More and more species face extinction

The Seychelles Scops Owl is on the endangered list. Keystone

From the shark to the frog, the world’s biodiversity is declining at an unprecedented rate, according to the Swiss-based World Conservation Union (IUCN).

This content was published on November 17, 2004 - 16:43

The question of how to halt that decline is the main focus of the union’s congress in Bangkok, which is being attended by delegates from around the world including Switzerland.

According to the IUCN, which has its headquarters in Gland in Switzerland, more than 15,000 species of plant and animal are in danger of becoming extinct.

Held every four years, the IUCN conference is one of the world’s biggest forums on research into endangered species. It also discusses draft guidelines for wildlife protection.

More than 5,000 government officials, scientists and conservationists, as well as 800 non-governmental organisations, are attending the nine-day forum in Thailand’s capital.

Red list

The conference coincides with the publication of IUCN’s “red list” of endangered species. This year, the number of plants and animals in danger of extinction totalled 15,589.

“The rate of extinction is much faster than it has ever been during the evolution of species,” said Olivier Biber of the Swiss environment agency, who is heading Switzerland's delegation at the conference.

In a statement, the IUCN warned that nearly a third of all amphibians and almost half of all freshwater turtles were in danger of being wiped out.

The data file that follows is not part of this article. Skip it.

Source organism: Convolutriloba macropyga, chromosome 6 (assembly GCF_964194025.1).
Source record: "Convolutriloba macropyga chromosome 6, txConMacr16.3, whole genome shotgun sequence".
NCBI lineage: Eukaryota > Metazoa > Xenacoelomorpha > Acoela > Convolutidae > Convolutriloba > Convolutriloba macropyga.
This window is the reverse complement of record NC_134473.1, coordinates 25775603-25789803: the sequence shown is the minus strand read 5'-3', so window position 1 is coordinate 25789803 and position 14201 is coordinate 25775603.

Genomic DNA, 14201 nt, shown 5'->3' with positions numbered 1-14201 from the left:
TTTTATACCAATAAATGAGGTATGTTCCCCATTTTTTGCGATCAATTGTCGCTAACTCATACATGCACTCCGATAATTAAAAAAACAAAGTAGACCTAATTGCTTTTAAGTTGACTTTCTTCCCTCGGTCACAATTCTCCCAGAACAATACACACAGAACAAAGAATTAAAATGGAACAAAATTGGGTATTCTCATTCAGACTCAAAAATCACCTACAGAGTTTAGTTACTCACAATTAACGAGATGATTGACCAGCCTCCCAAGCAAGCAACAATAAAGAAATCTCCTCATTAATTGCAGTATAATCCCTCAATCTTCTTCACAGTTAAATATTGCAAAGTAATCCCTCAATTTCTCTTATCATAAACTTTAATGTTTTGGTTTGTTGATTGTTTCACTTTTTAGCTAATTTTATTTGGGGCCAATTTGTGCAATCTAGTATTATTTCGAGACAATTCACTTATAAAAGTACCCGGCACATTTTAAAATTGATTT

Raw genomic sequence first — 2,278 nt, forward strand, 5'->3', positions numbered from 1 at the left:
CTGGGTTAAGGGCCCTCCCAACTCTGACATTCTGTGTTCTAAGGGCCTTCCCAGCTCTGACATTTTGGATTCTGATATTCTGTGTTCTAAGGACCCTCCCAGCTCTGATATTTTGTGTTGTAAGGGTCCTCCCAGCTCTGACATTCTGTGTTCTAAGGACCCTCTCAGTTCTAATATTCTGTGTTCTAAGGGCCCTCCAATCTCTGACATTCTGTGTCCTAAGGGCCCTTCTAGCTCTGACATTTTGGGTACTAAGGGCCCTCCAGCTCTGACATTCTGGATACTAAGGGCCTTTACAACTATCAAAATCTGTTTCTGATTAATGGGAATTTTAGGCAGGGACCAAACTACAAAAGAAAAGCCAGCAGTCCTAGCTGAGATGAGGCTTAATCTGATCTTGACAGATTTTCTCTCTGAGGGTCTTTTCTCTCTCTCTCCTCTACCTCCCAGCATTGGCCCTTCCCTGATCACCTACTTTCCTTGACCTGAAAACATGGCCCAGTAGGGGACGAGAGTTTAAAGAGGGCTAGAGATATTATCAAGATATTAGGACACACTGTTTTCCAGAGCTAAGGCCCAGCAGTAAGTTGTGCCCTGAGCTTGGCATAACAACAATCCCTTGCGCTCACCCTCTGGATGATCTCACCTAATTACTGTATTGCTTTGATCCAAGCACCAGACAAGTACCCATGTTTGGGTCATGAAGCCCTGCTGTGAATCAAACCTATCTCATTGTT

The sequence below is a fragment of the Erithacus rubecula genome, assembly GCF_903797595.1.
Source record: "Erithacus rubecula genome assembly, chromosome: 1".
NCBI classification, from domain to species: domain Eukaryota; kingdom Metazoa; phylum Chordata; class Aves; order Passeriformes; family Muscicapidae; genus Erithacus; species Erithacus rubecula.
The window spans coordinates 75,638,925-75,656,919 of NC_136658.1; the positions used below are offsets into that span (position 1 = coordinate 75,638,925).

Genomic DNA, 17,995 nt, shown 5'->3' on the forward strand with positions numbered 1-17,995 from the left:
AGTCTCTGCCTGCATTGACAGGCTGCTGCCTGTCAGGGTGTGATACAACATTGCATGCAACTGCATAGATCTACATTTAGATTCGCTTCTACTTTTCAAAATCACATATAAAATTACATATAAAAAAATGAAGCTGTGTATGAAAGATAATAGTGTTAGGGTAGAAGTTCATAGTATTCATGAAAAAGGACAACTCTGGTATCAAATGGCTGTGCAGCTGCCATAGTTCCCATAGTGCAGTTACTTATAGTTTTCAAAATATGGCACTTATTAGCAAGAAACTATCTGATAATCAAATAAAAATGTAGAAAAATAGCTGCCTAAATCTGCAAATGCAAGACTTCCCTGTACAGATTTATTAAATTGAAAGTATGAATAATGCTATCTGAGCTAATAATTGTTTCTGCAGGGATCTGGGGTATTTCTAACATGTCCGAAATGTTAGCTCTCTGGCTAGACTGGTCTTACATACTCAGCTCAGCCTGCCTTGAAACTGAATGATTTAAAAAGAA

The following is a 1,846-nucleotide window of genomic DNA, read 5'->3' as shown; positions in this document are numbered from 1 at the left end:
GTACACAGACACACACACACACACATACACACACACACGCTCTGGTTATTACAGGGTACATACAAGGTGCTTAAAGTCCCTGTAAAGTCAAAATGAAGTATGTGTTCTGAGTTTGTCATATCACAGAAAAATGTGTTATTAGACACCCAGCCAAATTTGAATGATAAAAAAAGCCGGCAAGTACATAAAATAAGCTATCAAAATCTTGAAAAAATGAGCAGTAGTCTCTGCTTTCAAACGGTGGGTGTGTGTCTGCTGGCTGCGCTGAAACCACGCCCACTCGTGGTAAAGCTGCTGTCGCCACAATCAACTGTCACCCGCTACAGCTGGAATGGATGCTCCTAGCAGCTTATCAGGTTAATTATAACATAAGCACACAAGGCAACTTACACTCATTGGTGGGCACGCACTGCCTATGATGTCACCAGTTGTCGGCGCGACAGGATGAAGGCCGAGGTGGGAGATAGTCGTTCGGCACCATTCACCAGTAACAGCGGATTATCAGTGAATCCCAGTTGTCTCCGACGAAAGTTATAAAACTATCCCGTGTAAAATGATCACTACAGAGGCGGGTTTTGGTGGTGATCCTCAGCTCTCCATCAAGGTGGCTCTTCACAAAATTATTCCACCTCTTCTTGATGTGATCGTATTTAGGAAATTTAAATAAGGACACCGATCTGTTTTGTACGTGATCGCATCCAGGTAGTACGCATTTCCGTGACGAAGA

It added that new research had also confirmed earlier findings that one in eight birds and a quarter of mammals were threatened with extinction.

People at fault

The IUCN says humans are mostly to blame for the decline in species because of the destruction of natural habitats and the introduction of foreign species, pollution and disease.

“Climate change is also a factor that has fairly recently been recognised as having a strong influence on the survival of species,” Biber told swissinfo.

“And there are species that are becoming extinct without us even knowing about them, as there are about two or three times as many species on earth as have been documented by scientists,” he added.

Biber said that nature conservation, as well as poverty reduction and education about wildlife preservation were all issues under discussion at the conference.

He said that although Switzerland had a few species on the endangered list, it was not a hot spot for biodiversity.

Among the most affected places are Asia and Africa. Islands with a high number of species or endemic wildlife were particularly affected, said Biber.

swissinfo, Isobel Leybold-Johnson

In brief

The IUCN produces its Global Species Assessment into trends in biodiversity every four years.

The IUCN is the scientific authority behind most intergovernmental treaties dealing with biodiversity.

The conference wraps up on November 25.

Bangkok also hosted a meeting on the United Nations Convention on International Trade in Endangered Species (CITES) in October.

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